Astronomers Find 3 Habitable Alien Planets Around 'Ultracool' Dwarf Star
A team of astronomers has recently discovered three habitable alien planets that have Earth-like qualities. Interestingly, these newly discovered exoplanets are orbiting a nearby "ultracool dwarf star" called TRAPPIST-1, shedding more hints that life outside the solar system could be possible.
According to the study published in the journal Nature, these alien planets have almost the same size and temperature as the Earth and are in close proximity, located just 40 light years away. However, what makes this discovery extremely significant is the fact that these exoplanets are orbiting a tiny star such as TRAPPIST-1. Ultracool dwarf stars like TRAPPIST-1 usually have lower mass and have existed longer than the current universe, which means that significant amount of life could have evolved on the planets orbiting it. TRAPPIST-1's estimated age is around 1 to 10 billion years old, as per Popular Mechanics.
Gizmodo notes that this is the first time that researchers have found exoplanets that could be habitable as well as sustain liquid water and life. Also, because they are only 40 light years away, scientists will be able to conduct further research about the composition and characteristics of the said alien planets.
"What is super exciting is that for the first time, we have extrasolar worlds similar in size and temperature to Earth -- planets that could thus, in theory, harbor liquid water and host life on at least a part of their surfaces -- for which the atmospheric composition can be studied in detail with current technology," Michaël Gillon, lead researcher of the study, told Popular Mechanics.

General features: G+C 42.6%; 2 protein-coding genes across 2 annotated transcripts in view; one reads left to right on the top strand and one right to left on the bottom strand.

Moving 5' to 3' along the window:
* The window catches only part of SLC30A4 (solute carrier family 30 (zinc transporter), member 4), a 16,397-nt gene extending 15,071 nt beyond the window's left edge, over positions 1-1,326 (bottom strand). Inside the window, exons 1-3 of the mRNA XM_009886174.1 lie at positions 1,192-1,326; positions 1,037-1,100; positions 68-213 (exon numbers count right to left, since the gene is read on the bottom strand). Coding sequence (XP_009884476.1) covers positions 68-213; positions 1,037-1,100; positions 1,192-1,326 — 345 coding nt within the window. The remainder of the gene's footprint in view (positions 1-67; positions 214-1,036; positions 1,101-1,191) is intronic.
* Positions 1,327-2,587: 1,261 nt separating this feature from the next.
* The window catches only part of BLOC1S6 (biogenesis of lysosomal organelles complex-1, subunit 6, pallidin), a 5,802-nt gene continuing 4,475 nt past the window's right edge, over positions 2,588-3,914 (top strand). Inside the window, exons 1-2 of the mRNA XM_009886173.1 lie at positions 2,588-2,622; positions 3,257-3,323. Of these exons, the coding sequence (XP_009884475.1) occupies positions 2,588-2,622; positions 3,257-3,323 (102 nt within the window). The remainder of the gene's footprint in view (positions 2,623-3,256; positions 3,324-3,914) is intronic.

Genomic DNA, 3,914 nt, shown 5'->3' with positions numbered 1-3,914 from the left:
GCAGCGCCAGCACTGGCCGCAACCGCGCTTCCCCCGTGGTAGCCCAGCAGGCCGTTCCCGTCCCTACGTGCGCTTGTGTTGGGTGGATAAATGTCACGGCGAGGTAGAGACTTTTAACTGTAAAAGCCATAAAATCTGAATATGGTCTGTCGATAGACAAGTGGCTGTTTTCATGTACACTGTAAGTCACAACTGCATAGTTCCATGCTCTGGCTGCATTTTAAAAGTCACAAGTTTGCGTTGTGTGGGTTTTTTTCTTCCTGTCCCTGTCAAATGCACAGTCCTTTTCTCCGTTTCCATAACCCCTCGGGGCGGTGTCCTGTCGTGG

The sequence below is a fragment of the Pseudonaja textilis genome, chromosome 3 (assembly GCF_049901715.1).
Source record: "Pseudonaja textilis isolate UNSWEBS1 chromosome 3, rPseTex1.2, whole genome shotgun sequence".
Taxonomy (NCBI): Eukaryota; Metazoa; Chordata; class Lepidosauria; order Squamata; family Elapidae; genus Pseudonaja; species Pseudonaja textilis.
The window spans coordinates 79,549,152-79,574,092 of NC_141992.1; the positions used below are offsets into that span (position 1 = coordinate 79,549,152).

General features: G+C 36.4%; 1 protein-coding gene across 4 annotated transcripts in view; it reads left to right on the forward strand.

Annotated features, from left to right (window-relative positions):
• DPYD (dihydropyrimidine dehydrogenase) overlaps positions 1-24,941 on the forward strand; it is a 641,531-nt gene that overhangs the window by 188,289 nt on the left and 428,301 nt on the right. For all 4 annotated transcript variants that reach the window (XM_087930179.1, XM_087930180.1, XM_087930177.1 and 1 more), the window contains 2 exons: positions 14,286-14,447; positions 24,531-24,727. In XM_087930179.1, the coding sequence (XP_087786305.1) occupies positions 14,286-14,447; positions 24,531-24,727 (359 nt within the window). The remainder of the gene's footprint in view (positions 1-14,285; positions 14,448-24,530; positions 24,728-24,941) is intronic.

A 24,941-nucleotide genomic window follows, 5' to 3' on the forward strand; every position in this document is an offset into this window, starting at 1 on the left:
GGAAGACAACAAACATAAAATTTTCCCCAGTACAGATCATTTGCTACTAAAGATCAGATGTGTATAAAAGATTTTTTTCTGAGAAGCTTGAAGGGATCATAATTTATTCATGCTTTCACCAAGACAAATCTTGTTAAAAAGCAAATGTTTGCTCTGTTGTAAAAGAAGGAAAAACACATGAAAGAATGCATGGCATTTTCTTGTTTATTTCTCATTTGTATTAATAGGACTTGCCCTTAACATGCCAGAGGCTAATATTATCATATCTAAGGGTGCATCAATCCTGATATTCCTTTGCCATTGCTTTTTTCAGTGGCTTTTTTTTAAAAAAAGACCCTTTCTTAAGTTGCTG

In the past, scientists have usually observed bright stars because they are easier to spot. However, dim stars, though harder to locate, poses an advantage because they will not give off too much bright light, leading to an easier planetary observation. The scientists plan to use spectroscopy to identify the alien planets' atmospheric composition and chemical equilibrium, comparing it to those on Earth to see if life is indeed possible.
“This is basically a paradigm shift. If these planets have atmospheres, they really are the best places to look for life," Julien de Wit, study co-author, told Gizmodo.